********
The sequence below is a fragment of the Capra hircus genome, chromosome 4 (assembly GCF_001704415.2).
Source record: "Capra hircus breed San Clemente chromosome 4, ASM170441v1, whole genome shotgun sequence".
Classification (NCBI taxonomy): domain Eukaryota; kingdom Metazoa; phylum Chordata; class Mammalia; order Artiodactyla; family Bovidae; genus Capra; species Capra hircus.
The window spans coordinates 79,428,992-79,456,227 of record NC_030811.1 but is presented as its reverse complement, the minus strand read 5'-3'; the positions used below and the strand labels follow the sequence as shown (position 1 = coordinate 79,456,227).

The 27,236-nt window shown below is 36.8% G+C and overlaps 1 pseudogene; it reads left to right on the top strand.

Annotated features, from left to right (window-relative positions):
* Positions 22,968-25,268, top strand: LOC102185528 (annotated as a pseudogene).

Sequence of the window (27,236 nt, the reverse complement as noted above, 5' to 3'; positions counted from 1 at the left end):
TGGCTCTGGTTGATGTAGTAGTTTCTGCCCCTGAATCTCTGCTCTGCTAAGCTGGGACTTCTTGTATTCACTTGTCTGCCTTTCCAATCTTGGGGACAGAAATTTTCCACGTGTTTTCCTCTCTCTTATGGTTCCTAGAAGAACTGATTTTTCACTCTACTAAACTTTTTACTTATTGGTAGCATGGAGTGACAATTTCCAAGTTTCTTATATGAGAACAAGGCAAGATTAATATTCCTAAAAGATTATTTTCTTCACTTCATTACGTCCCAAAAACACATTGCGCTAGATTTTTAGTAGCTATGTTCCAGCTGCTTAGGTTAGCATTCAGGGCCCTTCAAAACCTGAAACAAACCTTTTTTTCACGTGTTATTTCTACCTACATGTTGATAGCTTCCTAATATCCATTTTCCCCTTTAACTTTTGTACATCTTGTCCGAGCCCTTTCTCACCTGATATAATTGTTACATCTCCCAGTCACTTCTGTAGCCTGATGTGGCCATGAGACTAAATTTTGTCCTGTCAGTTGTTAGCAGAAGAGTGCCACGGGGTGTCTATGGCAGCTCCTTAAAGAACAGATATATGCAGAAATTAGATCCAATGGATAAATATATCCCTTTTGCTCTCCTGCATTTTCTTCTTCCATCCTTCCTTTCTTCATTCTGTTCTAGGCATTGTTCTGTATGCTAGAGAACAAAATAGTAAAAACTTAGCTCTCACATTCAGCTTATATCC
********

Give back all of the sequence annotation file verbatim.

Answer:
The sequence below is a fragment of the Capra hircus genome, chromosome 4 (assembly GCF_001704415.2).
Source record: "Capra hircus breed San Clemente chromosome 4, ASM170441v1, whole genome shotgun sequence".
Classification (NCBI taxonomy): domain Eukaryota; kingdom Metazoa; phylum Chordata; class Mammalia; order Artiodactyla; family Bovidae; genus Capra; species Capra hircus.
The window spans coordinates 79,428,992-79,456,227 of record NC_030811.1 but is presented as its reverse complement, the minus strand read 5'-3'; the positions used below and the strand labels follow the sequence as shown (position 1 = coordinate 79,456,227).

The 27,236-nt window shown below is 36.8% G+C and overlaps 1 pseudogene; it reads left to right on the top strand.

Annotated features, from left to right (window-relative positions):
* Positions 22,968-25,268, top strand: LOC102185528 (annotated as a pseudogene).

Sequence of the window (27,236 nt, the reverse complement as noted above, 5' to 3'; positions counted from 1 at the left end):
TGGCTCTGGTTGATGTAGTAGTTTCTGCCCCTGAATCTCTGCTCTGCTAAGCTGGGACTTCTTGTATTCACTTGTCTGCCTTTCCAATCTTGGGGACAGAAATTTTCCACGTGTTTTCCTCTCTCTTATGGTTCCTAGAAGAACTGATTTTTCACTCTACTAAACTTTTTACTTATTGGTAGCATGGAGTGACAATTTCCAAGTTTCTTATATGAGAACAAGGCAAGATTAATATTCCTAAAAGATTATTTTCTTCACTTCATTACGTCCCAAAAACACATTGCGCTAGATTTTTAGTAGCTATGTTCCAGCTGCTTAGGTTAGCATTCAGGGCCCTTCAAAACCTGAAACAAACCTTTTTTTCACGTGTTATTTCTACCTACATGTTGATAGCTTCCTAATATCCATTTTCCCCTTTAACTTTTGTACATCTTGTCCGAGCCCTTTCTCACCTGATATAATTGTTACATCTCCCAGTCACTTCTGTAGCCTGATGTGGCCATGAGACTAAATTTTGTCCTGTCAGTTGTTAGCAGAAGAGTGCCACGGGGTGTCTATGGCAGCTCCTTAAAGAACAGATATATGCAGAAATTAGATCCAATGGATAAATATATCCCTTTTGCTCTCCTGCATTTTCTTCTTCCATCCTTCCTTTCTTCATTCTGTTCTAGGCATTGTTCTGTATGCTAGAGAACAAAATAGTAAAAACTTAGCTCTCACATTCAGCTTATATCC